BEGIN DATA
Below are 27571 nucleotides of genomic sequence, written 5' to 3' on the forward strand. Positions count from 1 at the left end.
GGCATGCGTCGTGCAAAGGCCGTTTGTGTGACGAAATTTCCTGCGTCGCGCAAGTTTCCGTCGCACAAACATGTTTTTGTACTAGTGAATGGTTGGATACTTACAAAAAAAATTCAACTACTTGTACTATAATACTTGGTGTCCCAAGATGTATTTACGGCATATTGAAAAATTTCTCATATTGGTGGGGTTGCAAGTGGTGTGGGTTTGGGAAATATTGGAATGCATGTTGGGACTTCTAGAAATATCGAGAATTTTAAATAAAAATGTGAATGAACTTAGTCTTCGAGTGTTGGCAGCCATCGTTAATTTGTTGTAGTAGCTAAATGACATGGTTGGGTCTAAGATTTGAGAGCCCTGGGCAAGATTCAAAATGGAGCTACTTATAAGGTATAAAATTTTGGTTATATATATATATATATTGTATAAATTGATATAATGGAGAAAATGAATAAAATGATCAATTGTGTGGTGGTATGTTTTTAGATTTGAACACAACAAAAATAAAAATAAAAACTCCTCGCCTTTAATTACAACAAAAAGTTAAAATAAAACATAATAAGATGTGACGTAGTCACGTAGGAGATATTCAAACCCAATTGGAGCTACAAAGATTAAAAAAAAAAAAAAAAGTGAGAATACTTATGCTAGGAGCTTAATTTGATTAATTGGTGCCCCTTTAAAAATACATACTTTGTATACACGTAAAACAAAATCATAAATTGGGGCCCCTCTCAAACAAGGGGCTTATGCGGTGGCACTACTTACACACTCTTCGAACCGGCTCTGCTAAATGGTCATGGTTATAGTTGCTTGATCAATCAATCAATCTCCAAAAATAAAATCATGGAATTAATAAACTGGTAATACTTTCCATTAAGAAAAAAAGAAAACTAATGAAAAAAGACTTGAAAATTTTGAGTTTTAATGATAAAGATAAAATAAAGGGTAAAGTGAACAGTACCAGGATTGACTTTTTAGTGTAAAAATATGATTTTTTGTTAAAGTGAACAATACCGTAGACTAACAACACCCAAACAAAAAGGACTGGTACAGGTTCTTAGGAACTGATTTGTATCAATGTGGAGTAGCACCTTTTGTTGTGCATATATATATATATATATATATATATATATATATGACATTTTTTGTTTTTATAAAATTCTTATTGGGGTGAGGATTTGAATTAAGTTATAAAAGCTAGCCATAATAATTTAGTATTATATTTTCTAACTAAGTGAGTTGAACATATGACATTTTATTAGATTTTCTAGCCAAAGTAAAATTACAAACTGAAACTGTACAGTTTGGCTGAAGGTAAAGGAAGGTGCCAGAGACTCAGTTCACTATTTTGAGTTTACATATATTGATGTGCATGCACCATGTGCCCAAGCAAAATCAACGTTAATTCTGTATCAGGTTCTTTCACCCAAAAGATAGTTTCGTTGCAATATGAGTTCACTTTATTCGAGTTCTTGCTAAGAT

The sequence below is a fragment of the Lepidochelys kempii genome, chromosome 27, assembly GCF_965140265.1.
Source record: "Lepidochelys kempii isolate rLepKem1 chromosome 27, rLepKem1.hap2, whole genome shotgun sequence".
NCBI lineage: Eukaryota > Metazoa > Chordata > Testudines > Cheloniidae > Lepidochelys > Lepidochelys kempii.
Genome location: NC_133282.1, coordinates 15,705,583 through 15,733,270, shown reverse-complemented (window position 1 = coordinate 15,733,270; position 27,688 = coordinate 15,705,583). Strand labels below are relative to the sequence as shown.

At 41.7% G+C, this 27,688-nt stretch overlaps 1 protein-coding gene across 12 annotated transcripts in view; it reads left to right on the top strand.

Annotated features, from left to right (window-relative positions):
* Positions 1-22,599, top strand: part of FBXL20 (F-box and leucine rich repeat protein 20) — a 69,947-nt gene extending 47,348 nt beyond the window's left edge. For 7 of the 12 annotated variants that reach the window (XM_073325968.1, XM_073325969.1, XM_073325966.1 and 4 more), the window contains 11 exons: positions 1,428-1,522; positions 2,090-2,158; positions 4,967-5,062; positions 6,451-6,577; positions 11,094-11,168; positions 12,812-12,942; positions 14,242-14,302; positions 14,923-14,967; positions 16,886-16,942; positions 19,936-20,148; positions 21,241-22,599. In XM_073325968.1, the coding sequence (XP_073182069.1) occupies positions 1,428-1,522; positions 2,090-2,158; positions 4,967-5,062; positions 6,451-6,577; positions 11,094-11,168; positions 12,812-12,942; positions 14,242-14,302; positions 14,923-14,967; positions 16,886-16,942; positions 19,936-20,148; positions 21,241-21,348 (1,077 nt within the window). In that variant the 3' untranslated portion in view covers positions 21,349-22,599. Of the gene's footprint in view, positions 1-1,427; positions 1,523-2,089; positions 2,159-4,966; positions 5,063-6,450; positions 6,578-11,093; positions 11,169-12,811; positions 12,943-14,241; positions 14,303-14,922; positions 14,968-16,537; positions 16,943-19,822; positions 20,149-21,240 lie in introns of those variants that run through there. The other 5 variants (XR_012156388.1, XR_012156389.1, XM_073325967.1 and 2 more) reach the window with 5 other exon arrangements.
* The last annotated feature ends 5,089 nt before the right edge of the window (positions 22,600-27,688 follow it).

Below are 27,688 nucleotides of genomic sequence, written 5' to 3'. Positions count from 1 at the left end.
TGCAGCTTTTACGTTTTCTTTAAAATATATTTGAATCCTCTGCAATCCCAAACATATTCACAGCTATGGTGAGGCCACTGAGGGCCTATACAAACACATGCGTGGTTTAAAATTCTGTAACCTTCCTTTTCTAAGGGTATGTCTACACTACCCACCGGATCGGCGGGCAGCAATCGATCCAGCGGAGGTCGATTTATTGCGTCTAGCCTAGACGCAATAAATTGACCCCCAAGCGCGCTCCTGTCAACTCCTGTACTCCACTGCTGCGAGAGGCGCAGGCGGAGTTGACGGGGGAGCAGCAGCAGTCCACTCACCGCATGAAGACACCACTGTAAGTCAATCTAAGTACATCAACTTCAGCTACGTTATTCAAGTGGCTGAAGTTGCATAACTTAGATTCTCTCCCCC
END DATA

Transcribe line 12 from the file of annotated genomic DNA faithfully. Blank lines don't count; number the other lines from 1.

TGCAGCTTTTACGTTTTCTTTAAAATATATTTGAATCCTCTGCAATCCCAAACATATTCACAGCTATGGTGAGGCCACTGAGGGCCTATACAAACACATGCGTGGTTTAAAATTCTGTAACCTTCCTTTTCTAAGGGTATGTCTACACTACCCACCGGATCGGCGGGCAGCAATCGATCCAGCGGAGGTCGATTTATTGCGTCTAGCCTAGACGCAATAAATTGACCCCCAAGCGCGCTCCTGTCAACTCCTGTACTCCACTGCTGCGAGAGGCGCAGGCGGAGTTGACGGGGGAGCAGCAGCAGTCCACTCACCGCATGAAGACACCACTGTAAGTCAATCTAAGTACATCAACTTCAGCTACGTTATTCAAGTGGCTGAAGTTGCATAACTTAGATTCTCTCCCCC